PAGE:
15. For What It’s Worth

Trautman When I was a sophomore at Tabor, I took a class in Modern European History with George Trautman.  Many of my old friends will remember him. He was one of the finest teachers I’ve ever had.  On the first class in November, he began a lecture on the benefits and wonders of the Communist political system and philosophy.  It was the middle of the Cold War!  This was heresy of the first order! I walked my 16-year-old [highly impressionable] self home that afternoon and told my parents what had happened.  To my shock, they said nothing.  The next day George Trautman began a lecture on the benefits and wonders of the Capitalist political system and philosophy.  Again, I went home, told my story, and again my parents said nothing.  For the rest of the month George Trautman and 25 eager minds explored the truths and half-truths of every argument.  By December I was able to speak intelligently about both systems and the small smile on my father’s face is one memory I will always have.  I was never the same after that.  George, I can never thank you enough.

Several years later, I was in college in Boston.  It was a hotbed of political protest against everything from the ‘establishment’ to Civil Rights to the Viet Nam war.  There was always music that fed every aspect of every issue.  There was no shortage of rallies and the inevitable Boston PD response to those rallies.  Everyone carried a sign, everyone sang a song, and everyone cheered at the speeches that agreed with those that attended.  Later I reflected back on those years, those speeches, and the news reporting of what was going on.  George was sitting on my shoulder again.  “Think, damn you, think!” he would say.  “What did they really mean by this?  How much of that was really true and how much was barely half-true?”  There were more than a few agonizing periods before I realized that much of what I had experienced was surreal.  Yes, the issues were real. Civil Rights had to succeed.  The Viet Nam war had to end.  However, the impact of mostly drug induced children walking the streets and singing songs can’t be more underestimated.  There was extraordinary marketing at work and amazing profits were there for the taking.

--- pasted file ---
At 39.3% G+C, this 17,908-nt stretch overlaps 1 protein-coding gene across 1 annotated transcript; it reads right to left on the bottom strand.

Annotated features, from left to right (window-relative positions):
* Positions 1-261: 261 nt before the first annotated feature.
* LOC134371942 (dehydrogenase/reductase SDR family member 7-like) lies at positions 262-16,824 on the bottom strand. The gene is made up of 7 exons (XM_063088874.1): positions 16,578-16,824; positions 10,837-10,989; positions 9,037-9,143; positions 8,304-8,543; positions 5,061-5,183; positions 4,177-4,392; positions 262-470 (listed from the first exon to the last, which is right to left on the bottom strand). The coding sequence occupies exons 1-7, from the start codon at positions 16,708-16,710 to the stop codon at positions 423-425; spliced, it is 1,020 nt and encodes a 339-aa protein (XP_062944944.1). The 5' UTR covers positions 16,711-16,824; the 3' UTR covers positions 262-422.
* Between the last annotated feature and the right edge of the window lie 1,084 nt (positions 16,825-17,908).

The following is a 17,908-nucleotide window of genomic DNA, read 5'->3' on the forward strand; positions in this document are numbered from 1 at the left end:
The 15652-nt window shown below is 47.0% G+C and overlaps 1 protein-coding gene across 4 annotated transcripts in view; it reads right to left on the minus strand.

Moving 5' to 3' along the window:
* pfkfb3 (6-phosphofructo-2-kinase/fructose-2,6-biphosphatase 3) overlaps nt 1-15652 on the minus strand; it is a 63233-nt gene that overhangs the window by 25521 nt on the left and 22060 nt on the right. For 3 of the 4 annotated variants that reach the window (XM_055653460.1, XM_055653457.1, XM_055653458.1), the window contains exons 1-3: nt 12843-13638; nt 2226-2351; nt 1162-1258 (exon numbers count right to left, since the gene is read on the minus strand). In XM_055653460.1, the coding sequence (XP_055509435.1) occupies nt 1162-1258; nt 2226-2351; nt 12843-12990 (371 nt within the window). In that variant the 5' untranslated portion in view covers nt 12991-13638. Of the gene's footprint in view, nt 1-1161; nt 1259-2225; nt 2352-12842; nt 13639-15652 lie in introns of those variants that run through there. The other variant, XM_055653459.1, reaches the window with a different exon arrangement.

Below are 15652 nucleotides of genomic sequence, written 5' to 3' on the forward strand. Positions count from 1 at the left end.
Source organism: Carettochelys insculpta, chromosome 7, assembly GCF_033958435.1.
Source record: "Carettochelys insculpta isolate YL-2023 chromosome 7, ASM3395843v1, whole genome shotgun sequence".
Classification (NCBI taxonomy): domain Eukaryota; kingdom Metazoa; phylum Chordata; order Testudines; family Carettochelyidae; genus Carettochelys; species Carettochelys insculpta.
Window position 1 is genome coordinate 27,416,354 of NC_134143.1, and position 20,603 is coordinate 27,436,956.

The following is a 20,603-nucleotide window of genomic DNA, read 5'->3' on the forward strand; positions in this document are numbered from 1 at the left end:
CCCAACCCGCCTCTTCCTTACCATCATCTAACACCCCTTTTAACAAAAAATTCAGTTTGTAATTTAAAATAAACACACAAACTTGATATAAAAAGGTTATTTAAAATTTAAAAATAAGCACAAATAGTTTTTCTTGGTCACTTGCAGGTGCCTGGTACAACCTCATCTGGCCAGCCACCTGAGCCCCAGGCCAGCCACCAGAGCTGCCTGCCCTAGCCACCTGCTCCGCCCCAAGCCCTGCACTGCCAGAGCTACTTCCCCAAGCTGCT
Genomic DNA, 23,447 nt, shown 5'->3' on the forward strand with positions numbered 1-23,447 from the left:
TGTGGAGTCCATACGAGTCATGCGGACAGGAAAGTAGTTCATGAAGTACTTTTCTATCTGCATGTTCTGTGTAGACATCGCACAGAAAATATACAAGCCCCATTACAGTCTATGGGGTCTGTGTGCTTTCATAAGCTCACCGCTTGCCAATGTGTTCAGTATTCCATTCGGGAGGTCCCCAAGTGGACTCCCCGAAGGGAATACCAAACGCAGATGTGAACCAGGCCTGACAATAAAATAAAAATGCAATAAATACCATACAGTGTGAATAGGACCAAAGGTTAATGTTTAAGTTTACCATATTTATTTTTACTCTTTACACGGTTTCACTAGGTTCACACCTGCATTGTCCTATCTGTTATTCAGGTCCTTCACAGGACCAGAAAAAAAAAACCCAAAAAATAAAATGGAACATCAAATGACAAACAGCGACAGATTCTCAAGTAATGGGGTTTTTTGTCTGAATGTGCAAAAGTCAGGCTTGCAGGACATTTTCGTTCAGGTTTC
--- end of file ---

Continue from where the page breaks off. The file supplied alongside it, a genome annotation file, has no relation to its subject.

And so here we are in the new century.  We still have issues.  The glory is that we will always have issues.  We will always want things to be better than they are and we will always disagree on how that can be accomplished.  Moreover, the technology has made our efforts that much easier and more prolific.  Now we have Facebook and Twitter to carry our signs for us.  Now we have YouTube to sing our songs for us.  In addition, as always, the signs, songs, and speeches will always say “Hooray for our side.”

But I still wait.  With George Trautman on my shoulder, I wait for a generation of thinkers to emerge.  Not everyone can be right on gun control, job creation, taxes, the wars in Iraq and Afghanistan, and dozens of other issues.  However, there can be a correct answer to each question.  Every time I see a new sign on Facebook espousing the virtues of a political party, or that I don’t believe in God if I don’t forward this message, or that Smith and Wesson should protect my home, I cringe.